Burke was the first MLB player to come out as gay to his teammates and ownership, something he did in the 1970s. For their ninth Pride Night, the Dodgers are acknowledging Burke's baseball legacy, something they have not done before.

After a four-year majors career that included appearances in a World Series game and multiple NLCS games, Burke was driven out of the sport by prejudiced leadership.

After being forced into retirement at age 27 due to his sexuality, the former outfielder turned to hard drugs and ended up homeless. He died of AIDS at 42 years old.

Burke played for the Oakland A's and the Los Angeles Dodgers in Major League Baseball. The Dodgers tried to bribe Burke into marrying a woman during his time in the league, but only one club has since honored his legacy and courage to come out as gay.

Burke was released from his contract by the A's after Billy Martin introduced him to his new team members with a gay slur and then sent him to the minor leagues. That was the end of the career of the outfielder who was described by a teammate as the life of the team.

After Burke was diagnosed with AIDS, the A's helped him out financially, invited his brother to throw out the first pitch at their Pride Night, and pledged Pride Night ticket profits to the Glenn Burke clinic.

These gestures don't make up for the homophobic and bigoted treatment he received from teammates, fans, and executives, but they are an attempt to right past wrongs.

The Dodgers need to acknowledge Burke's bravery and legacy. According to the L.A. Times, a search of his name on the Dodgers website turned up blank, and that the team only mentioned his name once in the social media era. They erased him from their memories. It has been this way until now.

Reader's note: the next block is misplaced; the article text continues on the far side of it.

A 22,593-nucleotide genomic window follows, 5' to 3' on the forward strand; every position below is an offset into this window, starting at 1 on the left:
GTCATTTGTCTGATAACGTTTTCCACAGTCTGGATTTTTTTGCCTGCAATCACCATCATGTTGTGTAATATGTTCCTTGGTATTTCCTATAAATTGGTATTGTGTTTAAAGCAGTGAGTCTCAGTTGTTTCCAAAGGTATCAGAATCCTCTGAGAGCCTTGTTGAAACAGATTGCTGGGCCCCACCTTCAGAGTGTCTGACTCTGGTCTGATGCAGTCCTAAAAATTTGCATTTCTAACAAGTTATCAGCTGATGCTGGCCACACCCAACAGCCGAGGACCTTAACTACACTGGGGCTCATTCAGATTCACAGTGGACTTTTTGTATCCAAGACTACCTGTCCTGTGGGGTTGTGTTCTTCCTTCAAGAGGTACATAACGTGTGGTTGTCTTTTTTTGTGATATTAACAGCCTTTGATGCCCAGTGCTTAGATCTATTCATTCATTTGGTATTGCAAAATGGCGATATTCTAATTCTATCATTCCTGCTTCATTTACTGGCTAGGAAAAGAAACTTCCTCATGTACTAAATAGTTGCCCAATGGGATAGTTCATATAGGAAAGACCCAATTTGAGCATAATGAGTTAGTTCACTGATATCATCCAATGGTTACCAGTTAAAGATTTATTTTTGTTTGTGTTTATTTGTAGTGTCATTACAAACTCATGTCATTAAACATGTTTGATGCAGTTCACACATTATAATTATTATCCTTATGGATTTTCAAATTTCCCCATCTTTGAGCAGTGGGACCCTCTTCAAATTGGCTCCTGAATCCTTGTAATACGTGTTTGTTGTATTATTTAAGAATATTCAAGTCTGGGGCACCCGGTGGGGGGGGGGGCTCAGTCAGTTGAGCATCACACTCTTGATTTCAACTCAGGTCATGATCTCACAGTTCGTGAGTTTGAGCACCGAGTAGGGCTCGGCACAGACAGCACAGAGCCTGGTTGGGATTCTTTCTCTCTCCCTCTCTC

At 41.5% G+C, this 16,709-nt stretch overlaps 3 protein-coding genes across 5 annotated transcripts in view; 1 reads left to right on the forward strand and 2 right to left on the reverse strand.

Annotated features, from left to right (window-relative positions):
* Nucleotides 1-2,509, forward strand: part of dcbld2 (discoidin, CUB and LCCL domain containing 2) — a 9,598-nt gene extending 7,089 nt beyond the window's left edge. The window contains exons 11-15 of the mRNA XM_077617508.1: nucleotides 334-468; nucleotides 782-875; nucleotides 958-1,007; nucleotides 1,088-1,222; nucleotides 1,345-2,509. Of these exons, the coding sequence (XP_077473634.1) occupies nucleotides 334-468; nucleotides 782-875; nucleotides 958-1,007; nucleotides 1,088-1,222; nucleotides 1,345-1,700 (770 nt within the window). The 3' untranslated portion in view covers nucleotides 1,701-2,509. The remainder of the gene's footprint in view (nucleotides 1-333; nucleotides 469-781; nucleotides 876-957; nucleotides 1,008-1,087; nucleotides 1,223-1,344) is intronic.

Tonight, for the first time, the team for whom he played in a World Series game has invited his family to celebrate his life and legacy. It is disappointing that the Dodgers took so long to acknowledge Burke's courage and apologize for their treatment of him. It is a good thing that it is finally occurring. It's better than never.

According to the New York Times, many believed that the reason the Dodgers sent Burke to Oakland was because of his friendship with Tommy Lasorda's son, who was also gay.

Luthan Burke Davis told the New York Times, "Glenn probably would have said, 'Dang, about time!'" He would be grinning from head to toe. He would be very happy that he was thinking about that a lot.

In a sport where no active major league player has ever come out as gay, and only one former player besides Burke has, the honor of Burke's memory and life holds real significance.

The first openly gay player in a major team sport was in the NBA. Nassib was the first active NFL player to come out.